What is the role of lab studies in the diagnosis of oral lichen planus (OLP)?

Updated: Sep 15, 2020
  • Author: Jaisri R Thoppay, DDS, MBA, MS; Chief Editor: Jeff Burgess, DDS, MSD  more...
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The history, typical oral lesions, and skin involvement are usually sufficient to diagnose oral lichen planus (OLP), although laboratory studies and biopsy may be required (see Procedures).

Direct immunofluorescence testing can help in distinguishing erosive or the rare bullous oral lichen planus from pemphigus vulgaris, benign mucous membrane pemphigoid, dermatitis herpetiformis, and linear immunoglobulin A (IgA) disease. The most characteristic feature of oral lichen planus is shaggy linear fibrin distribution.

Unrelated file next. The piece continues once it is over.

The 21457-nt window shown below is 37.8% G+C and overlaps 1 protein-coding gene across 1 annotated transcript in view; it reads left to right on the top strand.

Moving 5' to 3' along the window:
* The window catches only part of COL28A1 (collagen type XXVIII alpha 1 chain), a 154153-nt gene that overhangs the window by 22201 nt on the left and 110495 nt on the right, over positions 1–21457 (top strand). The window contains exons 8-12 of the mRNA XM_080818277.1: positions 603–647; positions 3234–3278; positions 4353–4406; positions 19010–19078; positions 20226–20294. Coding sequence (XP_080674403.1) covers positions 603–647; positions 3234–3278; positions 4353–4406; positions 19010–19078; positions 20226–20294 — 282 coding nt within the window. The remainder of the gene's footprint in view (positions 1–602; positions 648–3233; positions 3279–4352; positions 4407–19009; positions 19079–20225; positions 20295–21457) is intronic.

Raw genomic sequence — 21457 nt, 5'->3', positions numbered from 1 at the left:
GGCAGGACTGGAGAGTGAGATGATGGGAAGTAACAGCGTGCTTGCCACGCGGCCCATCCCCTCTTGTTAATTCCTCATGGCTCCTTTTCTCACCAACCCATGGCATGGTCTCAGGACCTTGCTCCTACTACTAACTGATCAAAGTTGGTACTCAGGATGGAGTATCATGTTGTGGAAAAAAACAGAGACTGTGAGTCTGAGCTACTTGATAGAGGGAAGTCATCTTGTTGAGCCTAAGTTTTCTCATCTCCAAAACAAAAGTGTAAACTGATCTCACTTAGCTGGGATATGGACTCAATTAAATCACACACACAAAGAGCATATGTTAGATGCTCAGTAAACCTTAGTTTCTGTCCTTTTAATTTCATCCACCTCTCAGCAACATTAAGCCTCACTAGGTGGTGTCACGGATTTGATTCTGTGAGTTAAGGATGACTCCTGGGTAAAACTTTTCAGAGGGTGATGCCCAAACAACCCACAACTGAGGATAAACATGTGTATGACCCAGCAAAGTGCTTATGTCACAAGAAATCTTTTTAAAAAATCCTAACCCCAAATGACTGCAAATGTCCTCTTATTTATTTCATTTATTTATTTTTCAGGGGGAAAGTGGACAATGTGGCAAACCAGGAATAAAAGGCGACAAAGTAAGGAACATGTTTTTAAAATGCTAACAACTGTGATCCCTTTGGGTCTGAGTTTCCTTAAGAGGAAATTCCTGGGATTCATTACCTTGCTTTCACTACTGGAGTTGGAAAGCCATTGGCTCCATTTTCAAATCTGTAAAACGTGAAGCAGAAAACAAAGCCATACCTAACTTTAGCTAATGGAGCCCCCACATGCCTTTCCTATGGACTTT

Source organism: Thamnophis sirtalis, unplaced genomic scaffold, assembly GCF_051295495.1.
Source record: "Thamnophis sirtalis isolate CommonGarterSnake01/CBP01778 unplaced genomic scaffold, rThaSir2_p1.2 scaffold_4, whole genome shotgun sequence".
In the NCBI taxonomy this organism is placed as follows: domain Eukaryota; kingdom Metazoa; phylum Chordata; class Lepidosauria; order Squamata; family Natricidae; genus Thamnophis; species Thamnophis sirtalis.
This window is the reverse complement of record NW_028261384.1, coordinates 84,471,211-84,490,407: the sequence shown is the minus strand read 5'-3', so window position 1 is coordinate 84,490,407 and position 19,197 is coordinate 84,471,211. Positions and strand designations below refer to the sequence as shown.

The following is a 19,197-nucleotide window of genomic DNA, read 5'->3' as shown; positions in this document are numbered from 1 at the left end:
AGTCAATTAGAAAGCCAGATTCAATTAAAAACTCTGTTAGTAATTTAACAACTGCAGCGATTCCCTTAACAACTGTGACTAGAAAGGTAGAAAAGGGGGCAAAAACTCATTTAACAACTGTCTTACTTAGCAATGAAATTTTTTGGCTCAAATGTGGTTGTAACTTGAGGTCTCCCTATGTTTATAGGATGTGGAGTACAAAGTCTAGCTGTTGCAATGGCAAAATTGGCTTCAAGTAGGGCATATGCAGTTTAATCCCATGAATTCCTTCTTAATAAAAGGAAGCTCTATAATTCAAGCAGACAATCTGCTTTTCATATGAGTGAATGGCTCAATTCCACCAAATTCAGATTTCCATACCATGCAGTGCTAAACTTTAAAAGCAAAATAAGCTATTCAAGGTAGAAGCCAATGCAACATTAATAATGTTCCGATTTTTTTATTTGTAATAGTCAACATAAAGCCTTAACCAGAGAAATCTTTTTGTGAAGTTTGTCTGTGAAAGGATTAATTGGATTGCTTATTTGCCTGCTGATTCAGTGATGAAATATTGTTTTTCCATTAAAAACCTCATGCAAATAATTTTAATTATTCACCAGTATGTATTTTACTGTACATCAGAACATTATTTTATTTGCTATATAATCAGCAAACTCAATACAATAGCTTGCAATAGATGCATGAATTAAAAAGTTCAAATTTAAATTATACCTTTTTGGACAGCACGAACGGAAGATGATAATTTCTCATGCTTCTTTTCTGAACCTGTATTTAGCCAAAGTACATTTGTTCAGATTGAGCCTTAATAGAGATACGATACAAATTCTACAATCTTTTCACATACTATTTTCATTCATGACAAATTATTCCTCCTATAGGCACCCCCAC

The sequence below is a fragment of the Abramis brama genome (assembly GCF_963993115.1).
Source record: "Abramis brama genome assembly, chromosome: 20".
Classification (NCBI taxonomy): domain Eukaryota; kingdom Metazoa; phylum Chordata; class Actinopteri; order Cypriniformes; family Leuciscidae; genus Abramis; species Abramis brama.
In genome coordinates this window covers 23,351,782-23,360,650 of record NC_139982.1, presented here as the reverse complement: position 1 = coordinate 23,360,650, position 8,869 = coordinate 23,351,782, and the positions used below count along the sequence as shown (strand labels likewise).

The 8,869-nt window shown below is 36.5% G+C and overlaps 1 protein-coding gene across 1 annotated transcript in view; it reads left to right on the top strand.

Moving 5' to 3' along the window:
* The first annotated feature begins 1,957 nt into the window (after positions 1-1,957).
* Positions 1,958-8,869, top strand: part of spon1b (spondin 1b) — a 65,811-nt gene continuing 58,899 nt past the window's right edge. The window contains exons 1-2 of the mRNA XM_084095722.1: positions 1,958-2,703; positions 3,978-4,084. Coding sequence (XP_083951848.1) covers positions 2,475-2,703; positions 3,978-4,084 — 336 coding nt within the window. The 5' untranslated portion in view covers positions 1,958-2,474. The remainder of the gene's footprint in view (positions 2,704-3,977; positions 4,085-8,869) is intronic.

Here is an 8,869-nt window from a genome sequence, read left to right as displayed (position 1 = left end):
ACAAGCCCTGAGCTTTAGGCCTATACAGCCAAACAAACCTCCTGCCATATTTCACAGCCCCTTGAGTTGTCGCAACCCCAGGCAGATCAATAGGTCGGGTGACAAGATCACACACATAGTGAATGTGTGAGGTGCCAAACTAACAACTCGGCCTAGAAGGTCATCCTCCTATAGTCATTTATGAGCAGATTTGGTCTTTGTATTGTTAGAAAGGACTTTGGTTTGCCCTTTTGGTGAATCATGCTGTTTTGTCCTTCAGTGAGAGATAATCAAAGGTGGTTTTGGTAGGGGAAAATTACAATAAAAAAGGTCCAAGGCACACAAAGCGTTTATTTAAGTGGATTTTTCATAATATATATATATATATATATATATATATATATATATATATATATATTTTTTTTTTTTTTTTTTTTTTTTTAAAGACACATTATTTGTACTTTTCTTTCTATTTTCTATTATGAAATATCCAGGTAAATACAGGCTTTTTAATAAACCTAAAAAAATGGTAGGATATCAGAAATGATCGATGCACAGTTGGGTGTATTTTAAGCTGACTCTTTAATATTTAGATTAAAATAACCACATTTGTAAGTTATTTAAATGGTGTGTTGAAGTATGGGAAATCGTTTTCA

Some studies show an increased incidence of C albicans infection in patients with oral lichen planus. Periodic acid-Schiff (PAS) staining of biopsy specimens and candidal cultures or smears may be performed. However, these tests may be of limited clinical value because oral C albicans is present in more than 70% of the population as a common organism in oral flora. The presence of C albicans and the oral load of this organism do not aid either the diagnosis or the treatment of oral lichen planus.

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